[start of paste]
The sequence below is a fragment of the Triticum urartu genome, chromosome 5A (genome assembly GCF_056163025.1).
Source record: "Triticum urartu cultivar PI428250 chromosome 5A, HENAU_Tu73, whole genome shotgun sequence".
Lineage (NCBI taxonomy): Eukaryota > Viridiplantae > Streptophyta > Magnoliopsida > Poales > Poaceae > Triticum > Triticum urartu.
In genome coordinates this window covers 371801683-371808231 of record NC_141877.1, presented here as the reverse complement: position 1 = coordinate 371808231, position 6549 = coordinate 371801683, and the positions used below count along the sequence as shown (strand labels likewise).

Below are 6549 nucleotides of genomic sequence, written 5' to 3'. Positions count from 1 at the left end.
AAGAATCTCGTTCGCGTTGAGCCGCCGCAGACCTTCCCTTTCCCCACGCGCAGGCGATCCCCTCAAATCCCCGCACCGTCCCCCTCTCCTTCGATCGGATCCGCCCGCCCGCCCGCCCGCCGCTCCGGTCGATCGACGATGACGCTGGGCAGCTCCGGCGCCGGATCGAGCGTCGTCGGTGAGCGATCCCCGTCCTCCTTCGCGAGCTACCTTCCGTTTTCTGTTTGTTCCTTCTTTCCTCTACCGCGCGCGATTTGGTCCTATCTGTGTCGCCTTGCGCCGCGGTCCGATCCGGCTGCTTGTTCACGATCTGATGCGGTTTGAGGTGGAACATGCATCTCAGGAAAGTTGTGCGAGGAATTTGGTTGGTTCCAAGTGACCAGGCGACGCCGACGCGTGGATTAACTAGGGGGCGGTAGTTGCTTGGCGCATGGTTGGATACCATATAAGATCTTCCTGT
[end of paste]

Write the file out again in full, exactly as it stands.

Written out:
The sequence below is a fragment of the Triticum urartu genome, chromosome 5A (genome assembly GCF_056163025.1).
Source record: "Triticum urartu cultivar PI428250 chromosome 5A, HENAU_Tu73, whole genome shotgun sequence".
Lineage (NCBI taxonomy): Eukaryota > Viridiplantae > Streptophyta > Magnoliopsida > Poales > Poaceae > Triticum > Triticum urartu.
In genome coordinates this window covers 371801683-371808231 of record NC_141877.1, presented here as the reverse complement: position 1 = coordinate 371808231, position 6549 = coordinate 371801683, and the positions used below count along the sequence as shown (strand labels likewise).

Below are 6549 nucleotides of genomic sequence, written 5' to 3'. Positions count from 1 at the left end.
AAGAATCTCGTTCGCGTTGAGCCGCCGCAGACCTTCCCTTTCCCCACGCGCAGGCGATCCCCTCAAATCCCCGCACCGTCCCCCTCTCCTTCGATCGGATCCGCCCGCCCGCCCGCCCGCCGCTCCGGTCGATCGACGATGACGCTGGGCAGCTCCGGCGCCGGATCGAGCGTCGTCGGTGAGCGATCCCCGTCCTCCTTCGCGAGCTACCTTCCGTTTTCTGTTTGTTCCTTCTTTCCTCTACCGCGCGCGATTTGGTCCTATCTGTGTCGCCTTGCGCCGCGGTCCGATCCGGCTGCTTGTTCACGATCTGATGCGGTTTGAGGTGGAACATGCATCTCAGGAAAGTTGTGCGAGGAATTTGGTTGGTTCCAAGTGACCAGGCGACGCCGACGCGTGGATTAACTAGGGGGCGGTAGTTGCTTGGCGCATGGTTGGATACCATATAAGATCTTCCTGT